Road salt is everywhere during winter months. It keeps us safe on roads and sidewalks, but it can also pose a threat to fish and wildlife as well as human health.
Fish and bugs that live in freshwater streams can't survive in extra salty water. And many of us (more than 118 million Americans) depend on local streams for drinking water. Water treatment plants are not equipped to filter out the extra salt, so it can end up in your tap water and even corrode your pipes. You can find more details on road salt and stream health in a recent IWLA blog.
What can you do?
STEP 1: Test the chloride in your stream. Follow the instructions you received with your test kit from the League. (You can also order your own chloride test strips from Amazon.) You'll want to test your stream:
- Before a winter storm (to get a baseline reading).
- After salt has been applied to roads.
- After the first warm-weather day or rainstorm following a snow or freeze.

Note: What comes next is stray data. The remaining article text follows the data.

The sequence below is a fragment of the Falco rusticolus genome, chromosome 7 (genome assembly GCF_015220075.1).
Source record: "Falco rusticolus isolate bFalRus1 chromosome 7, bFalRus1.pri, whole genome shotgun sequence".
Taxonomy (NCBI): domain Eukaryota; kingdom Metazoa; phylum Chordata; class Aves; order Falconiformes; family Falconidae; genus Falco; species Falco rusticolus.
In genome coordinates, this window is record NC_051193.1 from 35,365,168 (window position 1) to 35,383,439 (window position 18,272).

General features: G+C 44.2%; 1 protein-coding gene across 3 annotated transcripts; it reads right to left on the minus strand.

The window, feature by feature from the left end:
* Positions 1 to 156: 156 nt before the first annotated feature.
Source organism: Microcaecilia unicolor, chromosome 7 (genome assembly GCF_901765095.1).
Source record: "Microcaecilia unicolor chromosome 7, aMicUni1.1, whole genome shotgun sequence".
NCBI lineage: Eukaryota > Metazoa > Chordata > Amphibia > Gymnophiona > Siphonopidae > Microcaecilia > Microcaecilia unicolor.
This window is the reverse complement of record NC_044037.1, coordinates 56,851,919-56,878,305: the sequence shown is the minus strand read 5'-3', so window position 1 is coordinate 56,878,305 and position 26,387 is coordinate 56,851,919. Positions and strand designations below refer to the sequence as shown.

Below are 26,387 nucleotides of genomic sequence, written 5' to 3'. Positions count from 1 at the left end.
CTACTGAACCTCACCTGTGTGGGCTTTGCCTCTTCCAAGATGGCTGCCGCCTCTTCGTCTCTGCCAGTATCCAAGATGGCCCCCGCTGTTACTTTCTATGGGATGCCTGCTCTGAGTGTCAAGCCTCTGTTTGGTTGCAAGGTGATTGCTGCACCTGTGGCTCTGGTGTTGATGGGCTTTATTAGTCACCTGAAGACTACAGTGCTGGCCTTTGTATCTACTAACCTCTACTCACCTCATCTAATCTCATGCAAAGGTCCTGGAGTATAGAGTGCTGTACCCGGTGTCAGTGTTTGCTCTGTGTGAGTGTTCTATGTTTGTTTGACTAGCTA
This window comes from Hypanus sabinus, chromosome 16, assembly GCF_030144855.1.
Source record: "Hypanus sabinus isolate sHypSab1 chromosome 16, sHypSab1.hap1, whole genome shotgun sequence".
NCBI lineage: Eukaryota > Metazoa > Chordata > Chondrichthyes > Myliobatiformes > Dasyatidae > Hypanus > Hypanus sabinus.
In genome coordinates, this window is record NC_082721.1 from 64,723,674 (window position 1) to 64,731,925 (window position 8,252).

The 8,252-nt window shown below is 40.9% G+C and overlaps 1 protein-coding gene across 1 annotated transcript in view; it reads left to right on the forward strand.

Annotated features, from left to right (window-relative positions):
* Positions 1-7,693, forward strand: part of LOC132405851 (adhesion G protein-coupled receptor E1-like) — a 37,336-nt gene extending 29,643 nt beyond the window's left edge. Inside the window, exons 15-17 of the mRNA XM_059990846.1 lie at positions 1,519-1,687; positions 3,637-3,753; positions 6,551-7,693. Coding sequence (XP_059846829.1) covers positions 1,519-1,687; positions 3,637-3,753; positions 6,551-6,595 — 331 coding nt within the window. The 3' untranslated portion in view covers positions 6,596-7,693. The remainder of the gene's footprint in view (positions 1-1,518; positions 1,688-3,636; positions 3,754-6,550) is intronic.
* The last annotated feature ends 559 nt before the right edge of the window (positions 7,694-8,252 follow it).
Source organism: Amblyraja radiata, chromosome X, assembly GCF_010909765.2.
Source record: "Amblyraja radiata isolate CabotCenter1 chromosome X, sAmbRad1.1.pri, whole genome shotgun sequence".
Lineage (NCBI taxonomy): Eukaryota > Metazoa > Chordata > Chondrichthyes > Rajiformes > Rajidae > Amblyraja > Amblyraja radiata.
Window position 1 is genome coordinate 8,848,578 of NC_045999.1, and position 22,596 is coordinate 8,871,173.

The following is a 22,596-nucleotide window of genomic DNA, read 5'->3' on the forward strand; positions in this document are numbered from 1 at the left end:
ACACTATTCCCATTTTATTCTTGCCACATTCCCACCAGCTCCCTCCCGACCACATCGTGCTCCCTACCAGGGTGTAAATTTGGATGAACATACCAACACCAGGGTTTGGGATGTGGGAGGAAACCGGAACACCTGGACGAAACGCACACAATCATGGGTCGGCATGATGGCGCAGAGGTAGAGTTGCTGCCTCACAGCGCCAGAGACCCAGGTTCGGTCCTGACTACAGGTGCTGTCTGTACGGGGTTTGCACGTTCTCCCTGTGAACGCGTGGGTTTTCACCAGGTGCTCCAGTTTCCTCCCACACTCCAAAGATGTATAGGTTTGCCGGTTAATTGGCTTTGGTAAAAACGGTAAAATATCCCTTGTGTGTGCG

- After the next rain event.
STEP 2: Share your results using the free Water Reporter app. Just follow these simple instructions. With test results in one place, we can identify salt hot spots around the country, and you can see how salt is affecting your community. Check out the Winter Salt Watch map below!
STEP 3: Take action. If you find high levels of chloride, let someone know!
- Call your city or county department of environmental protection to report high chloride levels or large salt piles.
- Write a Letter to the Editor of your local newspaper or other news outlet to educate your community about this issue. You can start with our sample letter and adapt it for your use. (Download the Word file or PDF.)
Protect the health of your streams – and your community – with Winter Salt Watch!
Have questions about the Winter Salt Watch? Start here for some of the top questions we hear.